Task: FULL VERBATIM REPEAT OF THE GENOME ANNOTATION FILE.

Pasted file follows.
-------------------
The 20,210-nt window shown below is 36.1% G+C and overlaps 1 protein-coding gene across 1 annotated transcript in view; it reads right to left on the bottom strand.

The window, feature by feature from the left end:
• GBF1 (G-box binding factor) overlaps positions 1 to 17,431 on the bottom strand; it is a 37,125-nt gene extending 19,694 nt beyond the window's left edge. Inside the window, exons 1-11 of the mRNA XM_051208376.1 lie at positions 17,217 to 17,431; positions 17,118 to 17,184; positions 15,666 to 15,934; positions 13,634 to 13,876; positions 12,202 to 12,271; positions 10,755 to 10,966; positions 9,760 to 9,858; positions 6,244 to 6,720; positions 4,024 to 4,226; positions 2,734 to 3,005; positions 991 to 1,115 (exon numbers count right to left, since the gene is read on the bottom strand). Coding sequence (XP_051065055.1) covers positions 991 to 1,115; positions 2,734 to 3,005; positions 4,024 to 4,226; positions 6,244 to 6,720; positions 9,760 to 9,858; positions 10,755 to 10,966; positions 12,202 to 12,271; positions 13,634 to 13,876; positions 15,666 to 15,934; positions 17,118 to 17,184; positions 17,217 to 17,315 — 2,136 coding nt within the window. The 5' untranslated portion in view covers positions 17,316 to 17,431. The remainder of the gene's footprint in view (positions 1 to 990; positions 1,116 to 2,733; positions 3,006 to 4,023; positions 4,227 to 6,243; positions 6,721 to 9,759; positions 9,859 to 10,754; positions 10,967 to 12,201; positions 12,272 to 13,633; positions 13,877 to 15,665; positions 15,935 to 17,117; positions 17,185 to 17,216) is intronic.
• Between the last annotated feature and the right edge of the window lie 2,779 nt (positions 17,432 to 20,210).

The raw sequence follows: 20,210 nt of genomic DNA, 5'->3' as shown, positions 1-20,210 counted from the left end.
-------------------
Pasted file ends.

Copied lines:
The 20,210-nt window shown below is 36.1% G+C and overlaps 1 protein-coding gene across 1 annotated transcript in view; it reads right to left on the bottom strand.

The window, feature by feature from the left end:
• GBF1 (G-box binding factor) overlaps positions 1 to 17,431 on the bottom strand; it is a 37,125-nt gene extending 19,694 nt beyond the window's left edge. Inside the window, exons 1-11 of the mRNA XM_051208376.1 lie at positions 17,217 to 17,431; positions 17,118 to 17,184; positions 15,666 to 15,934; positions 13,634 to 13,876; positions 12,202 to 12,271; positions 10,755 to 10,966; positions 9,760 to 9,858; positions 6,244 to 6,720; positions 4,024 to 4,226; positions 2,734 to 3,005; positions 991 to 1,115 (exon numbers count right to left, since the gene is read on the bottom strand). Coding sequence (XP_051065055.1) covers positions 991 to 1,115; positions 2,734 to 3,005; positions 4,024 to 4,226; positions 6,244 to 6,720; positions 9,760 to 9,858; positions 10,755 to 10,966; positions 12,202 to 12,271; positions 13,634 to 13,876; positions 15,666 to 15,934; positions 17,118 to 17,184; positions 17,217 to 17,315 — 2,136 coding nt within the window. The 5' untranslated portion in view covers positions 17,316 to 17,431. The remainder of the gene's footprint in view (positions 1 to 990; positions 1,116 to 2,733; positions 3,006 to 4,023; positions 4,227 to 6,243; positions 6,721 to 9,759; positions 9,859 to 10,754; positions 10,967 to 12,201; positions 12,272 to 13,633; positions 13,877 to 15,665; positions 15,935 to 17,117; positions 17,185 to 17,216) is intronic.
• Between the last annotated feature and the right edge of the window lie 2,779 nt (positions 17,432 to 20,210).

The raw sequence follows: 20,210 nt of genomic DNA, 5'->3' as shown, positions 1-20,210 counted from the left end.